Why do monster stories appeal to us?

Someone has yet to write the treatise that explains the appeal of different kinds of monsters. No doubt monster stories (qua horror stories) have always appealed to us because we enjoy the thrill of being frightened without actually being in any imminent danger. But that’s merely to describe why people enjoy horror stories, not to explain why certain types of monsters frighten us and why some monsters wax and wane in popularity over time (e.g., werewolves, who always play second fiddle to the vampires these days), and why others change their essential characteristics (take the most obvious case in point: Bram Stoker vs. Stephenie Meyer).

I don’t have a theory for every monster—not yet anyway—though I do have one for zombies. If you’re a zombie lover, however, I have to warn you now that you may not like my theory. It may strike you as a little condescending. But I don’t think it should; or if it does, then take solace in the fact that you’re in good company, because I like some zombie flicks too (more of my deep thoughts on The Walking Dead are forthcoming). Anyway, here goes.

I’m probably not the first to observe that zombie stories are allegories of alienation. It’s not hard to see how this works. You identify with the protagonist, who’s nearly alone in an antagonistic world filled with merciless, unthinking, flesh-eating creatures set on destroying you—er, the protagonist. See what I mean? That’s the psychological hook. The zombie hoards are just stand-ins for strangers in the wide world outside that we feel alienated from.

The second part of the affective connection is the bathetic exaggeration of our mundane every moral problems into life and death decisions. Do we help our fellow survivors and why? Do we do it out of self-interest or because it’s just the right thing to do? Do we become mere mercenaries out for ourselves or do we try to preserve our humanity in the face of a harsh and perilous world?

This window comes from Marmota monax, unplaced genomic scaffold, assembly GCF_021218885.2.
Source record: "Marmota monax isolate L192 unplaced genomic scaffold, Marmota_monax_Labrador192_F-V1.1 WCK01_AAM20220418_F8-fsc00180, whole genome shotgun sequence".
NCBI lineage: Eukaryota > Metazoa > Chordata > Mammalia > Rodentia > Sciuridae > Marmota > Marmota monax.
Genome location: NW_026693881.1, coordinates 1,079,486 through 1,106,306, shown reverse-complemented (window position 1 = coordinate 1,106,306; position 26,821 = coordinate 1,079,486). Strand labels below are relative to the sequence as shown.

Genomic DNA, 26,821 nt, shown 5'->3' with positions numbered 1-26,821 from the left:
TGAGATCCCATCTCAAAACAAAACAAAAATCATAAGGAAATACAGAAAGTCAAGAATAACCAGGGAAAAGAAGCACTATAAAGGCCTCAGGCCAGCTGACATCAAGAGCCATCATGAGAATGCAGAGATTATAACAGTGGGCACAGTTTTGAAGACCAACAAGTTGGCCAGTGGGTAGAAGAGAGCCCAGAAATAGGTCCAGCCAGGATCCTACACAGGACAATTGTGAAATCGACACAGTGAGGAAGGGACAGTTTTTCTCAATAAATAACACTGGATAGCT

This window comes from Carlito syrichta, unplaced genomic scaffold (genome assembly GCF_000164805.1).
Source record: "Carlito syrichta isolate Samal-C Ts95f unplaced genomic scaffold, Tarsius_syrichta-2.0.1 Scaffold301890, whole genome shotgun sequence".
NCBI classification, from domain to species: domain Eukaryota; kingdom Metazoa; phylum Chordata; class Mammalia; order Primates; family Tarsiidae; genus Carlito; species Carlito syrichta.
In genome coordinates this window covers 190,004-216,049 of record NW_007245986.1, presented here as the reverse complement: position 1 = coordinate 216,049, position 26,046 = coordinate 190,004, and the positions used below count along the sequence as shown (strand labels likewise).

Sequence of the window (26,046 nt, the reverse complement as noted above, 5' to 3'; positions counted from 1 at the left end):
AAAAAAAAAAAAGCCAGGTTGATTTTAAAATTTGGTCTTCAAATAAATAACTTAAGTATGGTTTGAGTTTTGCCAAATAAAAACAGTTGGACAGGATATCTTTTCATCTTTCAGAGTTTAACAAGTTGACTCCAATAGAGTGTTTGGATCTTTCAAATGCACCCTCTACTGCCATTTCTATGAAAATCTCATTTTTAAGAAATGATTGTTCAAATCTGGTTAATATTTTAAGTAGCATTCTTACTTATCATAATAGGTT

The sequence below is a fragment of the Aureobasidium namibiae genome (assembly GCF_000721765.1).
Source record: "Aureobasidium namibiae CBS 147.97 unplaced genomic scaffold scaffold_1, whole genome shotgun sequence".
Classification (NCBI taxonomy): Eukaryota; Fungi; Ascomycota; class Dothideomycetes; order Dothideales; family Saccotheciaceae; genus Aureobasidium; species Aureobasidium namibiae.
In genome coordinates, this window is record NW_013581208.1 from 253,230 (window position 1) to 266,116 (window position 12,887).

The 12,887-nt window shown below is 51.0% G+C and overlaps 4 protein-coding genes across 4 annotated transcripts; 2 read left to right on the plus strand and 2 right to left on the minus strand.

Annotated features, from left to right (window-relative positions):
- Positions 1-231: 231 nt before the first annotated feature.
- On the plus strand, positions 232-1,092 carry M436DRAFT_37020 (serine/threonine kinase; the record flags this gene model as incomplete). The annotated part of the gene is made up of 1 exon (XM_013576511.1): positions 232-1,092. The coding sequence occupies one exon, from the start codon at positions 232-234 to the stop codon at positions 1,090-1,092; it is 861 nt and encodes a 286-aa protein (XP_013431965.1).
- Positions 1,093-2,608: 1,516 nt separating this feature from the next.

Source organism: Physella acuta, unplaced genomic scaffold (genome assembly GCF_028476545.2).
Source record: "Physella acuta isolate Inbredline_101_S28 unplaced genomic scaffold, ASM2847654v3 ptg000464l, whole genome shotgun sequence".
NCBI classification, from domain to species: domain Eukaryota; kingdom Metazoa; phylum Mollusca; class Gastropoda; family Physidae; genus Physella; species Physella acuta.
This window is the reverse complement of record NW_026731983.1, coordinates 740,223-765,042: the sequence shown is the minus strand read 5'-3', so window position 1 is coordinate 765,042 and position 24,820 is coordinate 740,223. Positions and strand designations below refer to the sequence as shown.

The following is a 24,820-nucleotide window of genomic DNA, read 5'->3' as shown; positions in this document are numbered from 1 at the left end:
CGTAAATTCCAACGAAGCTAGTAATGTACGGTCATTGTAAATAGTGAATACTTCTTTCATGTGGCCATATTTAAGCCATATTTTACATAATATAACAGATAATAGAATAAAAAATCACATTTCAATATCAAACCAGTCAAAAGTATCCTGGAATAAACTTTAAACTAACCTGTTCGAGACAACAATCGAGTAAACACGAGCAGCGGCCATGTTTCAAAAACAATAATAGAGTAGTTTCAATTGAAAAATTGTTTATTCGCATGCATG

In other words, the moral situations the characters find themselves in and the decisions they make are more or less identical to our own everyday decisions, only the stakes are much higher. And that’s what appeals to us most, I think; it flatters us when our everyday life struggles are elevated to the high drama inherent in life and death existence in the world overrun by antagonistic forces.

If you reflect on it, I think you’ll find I’m making sense. After all, the appeal of zombie flicks is entirely different than the appeal of high fantasy. We don’t really live vicariously through an impervious hero on a sacred mission who possesses the kind of incredible powers we wish we had. Zombie apocalypse survivors are just like us, everyday people trying to survive. And their decisions are like ours and wholly unlike the fantasy hero’s.

That’s it for now. Let the angry denunciations begin…


6 thoughts on “Why do monster stories appeal to us?

  1. It brings a few thoughts to mind for me, obviously survival or survivial of the impossible, but also makes me think of us against them (whatever “them” may be).

    Strangely I also think of the Spock quote from Star Trek …need of the many outweigh the need of the few, a scene from a move called The Cube (where the heirachy of people trying to survive establishes itself), and a school exercise that demonstrated who would survive better in a team and who would survive better alone.

    Perhaps monsters flicks really can easily be construed as art imitating life. 🙂

    1. Thanks for dropping by Ava.

      I guess my view is not so much that zombie art just imitates life, but that zombie art is everyday life writ large for our own self-succor.

  2. I’ve heard (and mostly agree with) the theory that monsters and zombie flicks represent a proxy for us to battle hopelessness in our own lives. A visceral way to fight back at a world that seems increasingly incomprehensible.

    Anecdotally, it seems to me that the increase in the popularity of “extreme” monster stories like those with nigh-invulnerable zombies coincided with 20th century technological and population growth.

    How’s that for a dystopia?

    1. Alienation usually has two senses. The one you’re referring to might be called objective alienation. It means that people’s feelings of alienation are justified because mass society (or some other cause) alienates people from one another by making them feel insignificant. This sense of alienation was popularized by Marx and his disciples, but it has a far older and broader lineage. The other kind of alienation might be characterized as subjective: it says people’s feelings of alienation are the result of cultural changes that elevated the fulfillment of personal desires above all other concerns.

      Now, I was deliberately non-committal about which kind of alienation my zombie theory fits into, mostly because (here) I’m interested in how the aesthetic works. But my theory would fit either mould.

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